Dr. Allison Pugh “The Stratification of Human Contact: The Present and Future of Connective Labor”

Tuesday September 6, 2022
2:00 PM - 3:30 PM

UBC Sociology welcomes Dr. Allison Pugh for our 2022/2023 Distinguished Speaker Series Academic Launch. She will be presenting a lecture titled, “The Stratification of Human Contact: The Present and Future of Connective Labor.”

“Connective labor” is the relational work between practitioner and recipient, typified by therapy, teaching, or primary care, where workers serve as a human witness of the other in their efforts to produce a particular end.  Contemporary capitalism – insecure production, expansive consumption and rampant inequality – has helped to generate both the widespread need for recognition and the connective labor jobs that provide it.  Yet ironically it is also ushering in the rationalizing, standardizing systems – including the apps and AI – that are transforming this work. Based on 100+ interviews and 300+ hours of observation, my research argues that the contemporary degradation of connective labor, particularly for disadvantaged people, makes its automation seem more acceptable, as do tensions stemming from the risk of moral judgment. Yet in serving as a human witness for others, connective labor workers make dignity and purpose for themselves and other people.  Furthermore, evidence suggests the risk of moral judgment may be part of what makes their interactions meaningful. Thus, without understanding more about connective labor, we may be “solving” its problems with solutions that make it worse.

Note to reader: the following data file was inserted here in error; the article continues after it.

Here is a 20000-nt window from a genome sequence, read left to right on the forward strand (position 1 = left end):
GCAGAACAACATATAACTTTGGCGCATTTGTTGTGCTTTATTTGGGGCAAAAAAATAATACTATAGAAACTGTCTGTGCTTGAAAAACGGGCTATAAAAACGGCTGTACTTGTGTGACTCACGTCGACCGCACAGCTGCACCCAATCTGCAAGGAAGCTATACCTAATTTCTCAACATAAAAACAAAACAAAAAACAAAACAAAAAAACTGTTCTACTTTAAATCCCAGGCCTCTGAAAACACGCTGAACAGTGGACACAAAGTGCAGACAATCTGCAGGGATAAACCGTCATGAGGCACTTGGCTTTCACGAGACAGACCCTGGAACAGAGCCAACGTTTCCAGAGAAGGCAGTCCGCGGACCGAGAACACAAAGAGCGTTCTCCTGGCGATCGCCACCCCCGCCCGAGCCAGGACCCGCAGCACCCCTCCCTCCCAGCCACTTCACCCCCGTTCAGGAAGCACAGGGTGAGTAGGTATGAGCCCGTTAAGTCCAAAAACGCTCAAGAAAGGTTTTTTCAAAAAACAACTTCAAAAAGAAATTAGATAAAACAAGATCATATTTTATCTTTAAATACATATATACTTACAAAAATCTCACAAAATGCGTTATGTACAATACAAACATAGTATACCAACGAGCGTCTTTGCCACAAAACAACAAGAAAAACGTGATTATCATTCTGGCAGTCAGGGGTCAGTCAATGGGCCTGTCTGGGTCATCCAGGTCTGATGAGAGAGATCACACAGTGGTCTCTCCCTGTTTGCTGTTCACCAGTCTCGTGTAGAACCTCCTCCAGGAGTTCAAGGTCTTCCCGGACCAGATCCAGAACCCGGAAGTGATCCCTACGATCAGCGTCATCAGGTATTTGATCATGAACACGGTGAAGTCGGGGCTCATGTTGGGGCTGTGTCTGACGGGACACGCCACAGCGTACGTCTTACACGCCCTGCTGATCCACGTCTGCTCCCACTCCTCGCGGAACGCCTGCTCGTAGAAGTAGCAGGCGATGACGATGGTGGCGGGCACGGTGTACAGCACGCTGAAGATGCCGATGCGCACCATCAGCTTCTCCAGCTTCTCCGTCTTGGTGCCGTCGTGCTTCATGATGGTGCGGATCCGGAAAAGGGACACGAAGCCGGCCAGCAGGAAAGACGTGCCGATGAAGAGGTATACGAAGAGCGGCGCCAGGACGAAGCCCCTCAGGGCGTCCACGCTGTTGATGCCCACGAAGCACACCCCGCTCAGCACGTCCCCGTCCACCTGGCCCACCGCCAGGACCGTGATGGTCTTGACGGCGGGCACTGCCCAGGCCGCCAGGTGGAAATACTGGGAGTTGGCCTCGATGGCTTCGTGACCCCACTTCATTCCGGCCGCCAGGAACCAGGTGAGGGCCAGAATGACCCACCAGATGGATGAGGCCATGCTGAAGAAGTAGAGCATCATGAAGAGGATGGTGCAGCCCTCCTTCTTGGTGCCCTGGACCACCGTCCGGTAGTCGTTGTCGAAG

Bio:  Allison Pugh is a Professor of Sociology and Chair of the Department of Women, Gender and Sexuality at the University of Virginia. Her 2015 book The Tumbleweed Society: Working and Caring in an Age of Insecurity (Oxford) is a study of the broader impacts of job precariousness. Her book Longing and Belonging: Parents, Children, and Consumer Culture (University of California Press) received three distinguished contribution honors from the American Sociological Association and was a finalist for the C. Wright Mills award. Her research has been funded by the National Science Foundation, the American Council of Learned Societies, and the Center for Advanced Study in the Behavioral Sciences at Stanford.  She is writing a book for Princeton University Press about the standardization of interpersonal work.